Saturday, December 21, 2013

Tankers, tankers, more tankers

Despite the loss of big tankers coming into Halifax with the closure of Esso's refining operation, there are still lots of tankers calling in Halifax. Today there were three in port

1.   Freshly out of drydock (see yesterday's post) Travestern is tied up at pier 34 completing its refit. Crews were busy working on the ship's free fall lifeboat. It normally nests in the orange cradle just above the anchor.

2.   Energy Protector arrived this morning and went to anchor in Bedford Basin. It was last here December 12 with refined product for Esso's tank farm, and presumably has some more on this trip.

3.  Irving Oil's Nor'easter (flying the Marshal Islands flag) is a rare caller in Halifax. Since the end of refining in Dartmouth, Irving tankers have been much more frequent visitors. Irving now has to supply its Halifax area needs from Saint John, instead of buying it from Esso, so their only Canadian flag tanker Acadian is running hard to meet demand.  It was therefore necessary to apply for a coasting license for Nor'easter to fill in. The license application was for the period December 4 to 17, but may have been extended.

Rumours are now emerging that Irving Oil will be reactivating its own dock in Woodside. Long abandoned when Irving Oil joined its Woodside tank farm with Esso by pipeline, they may now be finding that there is no advantage to that connection. Today a core drilling barge was working off the old Woodside dock, a sure sing that some engineering may soon begin on the design for a new pier.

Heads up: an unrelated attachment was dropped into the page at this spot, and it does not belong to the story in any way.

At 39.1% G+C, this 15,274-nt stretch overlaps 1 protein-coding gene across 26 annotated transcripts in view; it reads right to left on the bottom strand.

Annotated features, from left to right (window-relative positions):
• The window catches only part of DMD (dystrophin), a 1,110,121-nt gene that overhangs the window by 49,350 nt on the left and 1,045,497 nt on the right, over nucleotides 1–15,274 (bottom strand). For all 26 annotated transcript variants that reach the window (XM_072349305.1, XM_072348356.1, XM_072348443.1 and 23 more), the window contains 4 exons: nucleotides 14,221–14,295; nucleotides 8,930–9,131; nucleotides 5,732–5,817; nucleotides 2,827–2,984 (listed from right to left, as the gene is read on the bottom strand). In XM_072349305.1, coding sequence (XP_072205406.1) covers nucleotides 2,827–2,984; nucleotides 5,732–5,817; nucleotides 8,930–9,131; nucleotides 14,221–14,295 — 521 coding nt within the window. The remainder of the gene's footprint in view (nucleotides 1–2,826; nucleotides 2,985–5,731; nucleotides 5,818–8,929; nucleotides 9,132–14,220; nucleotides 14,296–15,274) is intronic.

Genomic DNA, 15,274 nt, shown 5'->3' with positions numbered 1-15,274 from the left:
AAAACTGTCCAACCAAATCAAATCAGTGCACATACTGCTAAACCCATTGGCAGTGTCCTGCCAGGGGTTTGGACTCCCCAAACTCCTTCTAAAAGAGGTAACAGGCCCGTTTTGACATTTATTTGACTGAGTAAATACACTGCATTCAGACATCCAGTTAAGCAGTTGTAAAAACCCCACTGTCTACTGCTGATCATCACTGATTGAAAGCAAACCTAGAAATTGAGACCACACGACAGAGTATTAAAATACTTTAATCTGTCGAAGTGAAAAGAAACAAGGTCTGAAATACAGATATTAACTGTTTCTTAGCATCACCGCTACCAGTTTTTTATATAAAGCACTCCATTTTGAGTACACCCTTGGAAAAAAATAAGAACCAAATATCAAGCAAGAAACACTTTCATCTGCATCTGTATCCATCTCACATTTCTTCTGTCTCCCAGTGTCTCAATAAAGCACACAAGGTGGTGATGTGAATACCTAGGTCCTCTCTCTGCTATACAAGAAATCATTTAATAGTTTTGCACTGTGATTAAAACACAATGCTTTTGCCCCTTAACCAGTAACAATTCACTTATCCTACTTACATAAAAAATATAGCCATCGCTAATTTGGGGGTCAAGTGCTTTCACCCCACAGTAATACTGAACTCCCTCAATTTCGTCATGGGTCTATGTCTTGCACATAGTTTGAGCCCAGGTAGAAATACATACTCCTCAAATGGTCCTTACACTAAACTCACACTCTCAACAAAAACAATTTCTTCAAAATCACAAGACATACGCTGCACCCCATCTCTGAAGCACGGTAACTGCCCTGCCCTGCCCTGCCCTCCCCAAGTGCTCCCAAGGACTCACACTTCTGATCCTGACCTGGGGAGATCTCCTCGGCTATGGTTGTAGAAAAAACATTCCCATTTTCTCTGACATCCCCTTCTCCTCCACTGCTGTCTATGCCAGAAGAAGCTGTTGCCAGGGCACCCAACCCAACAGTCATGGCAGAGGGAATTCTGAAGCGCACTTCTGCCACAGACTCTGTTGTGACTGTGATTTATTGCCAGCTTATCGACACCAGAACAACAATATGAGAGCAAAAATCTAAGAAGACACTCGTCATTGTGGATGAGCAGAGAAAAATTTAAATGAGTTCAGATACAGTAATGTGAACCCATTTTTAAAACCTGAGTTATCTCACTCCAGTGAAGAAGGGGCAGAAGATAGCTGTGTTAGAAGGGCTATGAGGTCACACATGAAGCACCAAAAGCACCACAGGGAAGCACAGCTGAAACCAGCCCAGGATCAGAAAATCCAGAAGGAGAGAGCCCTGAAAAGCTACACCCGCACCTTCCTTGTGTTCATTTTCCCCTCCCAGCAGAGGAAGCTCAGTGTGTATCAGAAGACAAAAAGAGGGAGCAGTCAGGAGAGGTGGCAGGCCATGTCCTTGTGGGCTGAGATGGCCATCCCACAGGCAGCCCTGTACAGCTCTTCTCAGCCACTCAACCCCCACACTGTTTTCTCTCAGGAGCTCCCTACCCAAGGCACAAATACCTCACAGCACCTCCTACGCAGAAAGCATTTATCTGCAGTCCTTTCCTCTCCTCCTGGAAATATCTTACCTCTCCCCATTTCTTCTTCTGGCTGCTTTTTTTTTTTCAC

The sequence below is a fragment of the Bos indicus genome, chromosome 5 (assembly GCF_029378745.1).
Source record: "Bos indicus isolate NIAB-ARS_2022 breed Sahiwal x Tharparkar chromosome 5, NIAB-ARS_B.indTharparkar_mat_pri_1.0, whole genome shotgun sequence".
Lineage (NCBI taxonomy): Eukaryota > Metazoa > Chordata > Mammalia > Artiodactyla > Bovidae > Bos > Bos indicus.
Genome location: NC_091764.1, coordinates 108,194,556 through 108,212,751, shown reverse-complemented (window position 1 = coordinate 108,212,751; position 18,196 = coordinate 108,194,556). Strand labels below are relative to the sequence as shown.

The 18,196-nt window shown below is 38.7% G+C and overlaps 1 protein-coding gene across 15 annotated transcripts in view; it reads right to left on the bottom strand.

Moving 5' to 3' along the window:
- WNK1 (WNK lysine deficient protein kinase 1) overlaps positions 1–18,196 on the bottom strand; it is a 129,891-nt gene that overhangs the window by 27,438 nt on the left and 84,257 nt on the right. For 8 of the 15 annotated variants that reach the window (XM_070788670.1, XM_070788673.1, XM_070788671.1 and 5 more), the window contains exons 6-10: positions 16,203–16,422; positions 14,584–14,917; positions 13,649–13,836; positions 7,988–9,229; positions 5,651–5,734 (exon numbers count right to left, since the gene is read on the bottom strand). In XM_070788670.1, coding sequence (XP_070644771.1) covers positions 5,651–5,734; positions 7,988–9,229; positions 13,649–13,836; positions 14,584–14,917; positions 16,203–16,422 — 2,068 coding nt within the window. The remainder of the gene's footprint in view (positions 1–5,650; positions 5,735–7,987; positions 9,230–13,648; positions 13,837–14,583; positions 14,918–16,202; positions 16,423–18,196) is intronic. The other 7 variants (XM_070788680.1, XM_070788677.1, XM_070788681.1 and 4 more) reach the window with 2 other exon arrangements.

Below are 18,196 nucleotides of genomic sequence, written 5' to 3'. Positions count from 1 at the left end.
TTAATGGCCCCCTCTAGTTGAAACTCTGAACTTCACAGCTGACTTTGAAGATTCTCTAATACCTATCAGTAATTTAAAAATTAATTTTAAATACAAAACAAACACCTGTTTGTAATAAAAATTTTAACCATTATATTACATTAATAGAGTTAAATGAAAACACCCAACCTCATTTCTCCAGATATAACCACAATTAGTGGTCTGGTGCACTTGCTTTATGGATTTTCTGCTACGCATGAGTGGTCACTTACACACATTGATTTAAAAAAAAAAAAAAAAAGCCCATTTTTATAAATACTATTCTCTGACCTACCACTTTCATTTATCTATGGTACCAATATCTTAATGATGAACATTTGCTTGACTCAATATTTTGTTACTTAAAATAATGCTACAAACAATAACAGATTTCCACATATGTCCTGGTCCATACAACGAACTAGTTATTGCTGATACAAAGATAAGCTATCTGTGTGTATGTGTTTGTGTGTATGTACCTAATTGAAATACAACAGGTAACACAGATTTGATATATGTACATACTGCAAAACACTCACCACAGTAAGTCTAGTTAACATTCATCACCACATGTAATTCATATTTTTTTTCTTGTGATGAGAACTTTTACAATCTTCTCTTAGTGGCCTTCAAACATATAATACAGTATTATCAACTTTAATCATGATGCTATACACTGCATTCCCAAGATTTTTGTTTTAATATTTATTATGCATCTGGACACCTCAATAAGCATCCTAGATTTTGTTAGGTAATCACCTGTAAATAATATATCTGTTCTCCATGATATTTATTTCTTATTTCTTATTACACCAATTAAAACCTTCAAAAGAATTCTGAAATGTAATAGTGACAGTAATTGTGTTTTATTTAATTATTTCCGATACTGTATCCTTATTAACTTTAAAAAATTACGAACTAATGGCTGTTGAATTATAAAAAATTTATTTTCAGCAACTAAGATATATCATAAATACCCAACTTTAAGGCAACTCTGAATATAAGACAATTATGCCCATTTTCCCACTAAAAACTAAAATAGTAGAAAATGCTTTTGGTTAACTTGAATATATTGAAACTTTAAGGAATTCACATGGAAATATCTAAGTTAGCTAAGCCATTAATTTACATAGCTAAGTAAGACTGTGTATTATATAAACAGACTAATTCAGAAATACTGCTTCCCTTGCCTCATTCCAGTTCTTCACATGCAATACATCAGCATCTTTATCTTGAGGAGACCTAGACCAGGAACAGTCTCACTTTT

4.  On a day almost as foggy as today, but in June 1977, Irvingstream was tied up at the Irving Woodside pier. It was a small "L" shaped structure, and took some imaginative line handling to several points on the shore to secure a large ship.

5.   Despite its small size, the pier could accommodate quite a crowd.In this 1984 view Irving Canada has just sailed from the outside of the pier (with the assistance of Point Vigour), the barge Irving Dolphin is on the inside and Irvingwood is on the north side. The spindly wood structure of the pier was eventually condemned, but remains in place.


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